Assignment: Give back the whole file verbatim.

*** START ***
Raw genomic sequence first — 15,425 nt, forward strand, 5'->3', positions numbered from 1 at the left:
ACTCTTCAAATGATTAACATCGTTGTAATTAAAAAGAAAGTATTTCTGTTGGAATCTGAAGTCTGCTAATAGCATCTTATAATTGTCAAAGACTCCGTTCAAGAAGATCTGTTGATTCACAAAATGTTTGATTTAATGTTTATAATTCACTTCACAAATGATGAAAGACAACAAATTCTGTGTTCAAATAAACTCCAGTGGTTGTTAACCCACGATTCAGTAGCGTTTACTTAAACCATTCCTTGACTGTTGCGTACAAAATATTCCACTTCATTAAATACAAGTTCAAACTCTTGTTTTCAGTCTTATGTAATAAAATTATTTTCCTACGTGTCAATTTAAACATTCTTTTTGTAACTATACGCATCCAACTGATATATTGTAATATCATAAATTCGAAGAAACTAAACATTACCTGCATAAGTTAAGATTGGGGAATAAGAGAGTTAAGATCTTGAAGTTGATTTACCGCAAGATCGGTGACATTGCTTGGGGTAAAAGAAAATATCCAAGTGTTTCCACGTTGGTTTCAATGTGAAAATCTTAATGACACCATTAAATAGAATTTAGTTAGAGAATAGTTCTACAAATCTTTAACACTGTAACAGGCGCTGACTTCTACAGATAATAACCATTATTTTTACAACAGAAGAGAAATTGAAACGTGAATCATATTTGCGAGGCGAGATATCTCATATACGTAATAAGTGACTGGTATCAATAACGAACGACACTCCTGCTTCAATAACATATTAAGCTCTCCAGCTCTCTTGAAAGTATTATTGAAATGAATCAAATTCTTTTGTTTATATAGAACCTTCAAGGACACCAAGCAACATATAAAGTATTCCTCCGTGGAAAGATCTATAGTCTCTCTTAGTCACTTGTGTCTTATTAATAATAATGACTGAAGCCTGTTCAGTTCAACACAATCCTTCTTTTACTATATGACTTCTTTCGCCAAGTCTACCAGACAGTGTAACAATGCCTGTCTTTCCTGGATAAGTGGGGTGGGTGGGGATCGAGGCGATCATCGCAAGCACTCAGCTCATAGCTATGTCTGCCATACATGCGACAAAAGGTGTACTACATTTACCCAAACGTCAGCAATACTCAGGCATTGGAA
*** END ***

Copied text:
Raw genomic sequence first — 15,425 nt, forward strand, 5'->3', positions numbered from 1 at the left:
ACTCTTCAAATGATTAACATCGTTGTAATTAAAAAGAAAGTATTTCTGTTGGAATCTGAAGTCTGCTAATAGCATCTTATAATTGTCAAAGACTCCGTTCAAGAAGATCTGTTGATTCACAAAATGTTTGATTTAATGTTTATAATTCACTTCACAAATGATGAAAGACAACAAATTCTGTGTTCAAATAAACTCCAGTGGTTGTTAACCCACGATTCAGTAGCGTTTACTTAAACCATTCCTTGACTGTTGCGTACAAAATATTCCACTTCATTAAATACAAGTTCAAACTCTTGTTTTCAGTCTTATGTAATAAAATTATTTTCCTACGTGTCAATTTAAACATTCTTTTTGTAACTATACGCATCCAACTGATATATTGTAATATCATAAATTCGAAGAAACTAAACATTACCTGCATAAGTTAAGATTGGGGAATAAGAGAGTTAAGATCTTGAAGTTGATTTACCGCAAGATCGGTGACATTGCTTGGGGTAAAAGAAAATATCCAAGTGTTTCCACGTTGGTTTCAATGTGAAAATCTTAATGACACCATTAAATAGAATTTAGTTAGAGAATAGTTCTACAAATCTTTAACACTGTAACAGGCGCTGACTTCTACAGATAATAACCATTATTTTTACAACAGAAGAGAAATTGAAACGTGAATCATATTTGCGAGGCGAGATATCTCATATACGTAATAAGTGACTGGTATCAATAACGAACGACACTCCTGCTTCAATAACATATTAAGCTCTCCAGCTCTCTTGAAAGTATTATTGAAATGAATCAAATTCTTTTGTTTATATAGAACCTTCAAGGACACCAAGCAACATATAAAGTATTCCTCCGTGGAAAGATCTATAGTCTCTCTTAGTCACTTGTGTCTTATTAATAATAATGACTGAAGCCTGTTCAGTTCAACACAATCCTTCTTTTACTATATGACTTCTTTCGCCAAGTCTACCAGACAGTGTAACAATGCCTGTCTTTCCTGGATAAGTGGGGTGGGTGGGGATCGAGGCGATCATCGCAAGCACTCAGCTCATAGCTATGTCTGCCATACATGCGACAAAAGGTGTACTACATTTACCCAAACGTCAGCAATACTCAGGCATTGGAA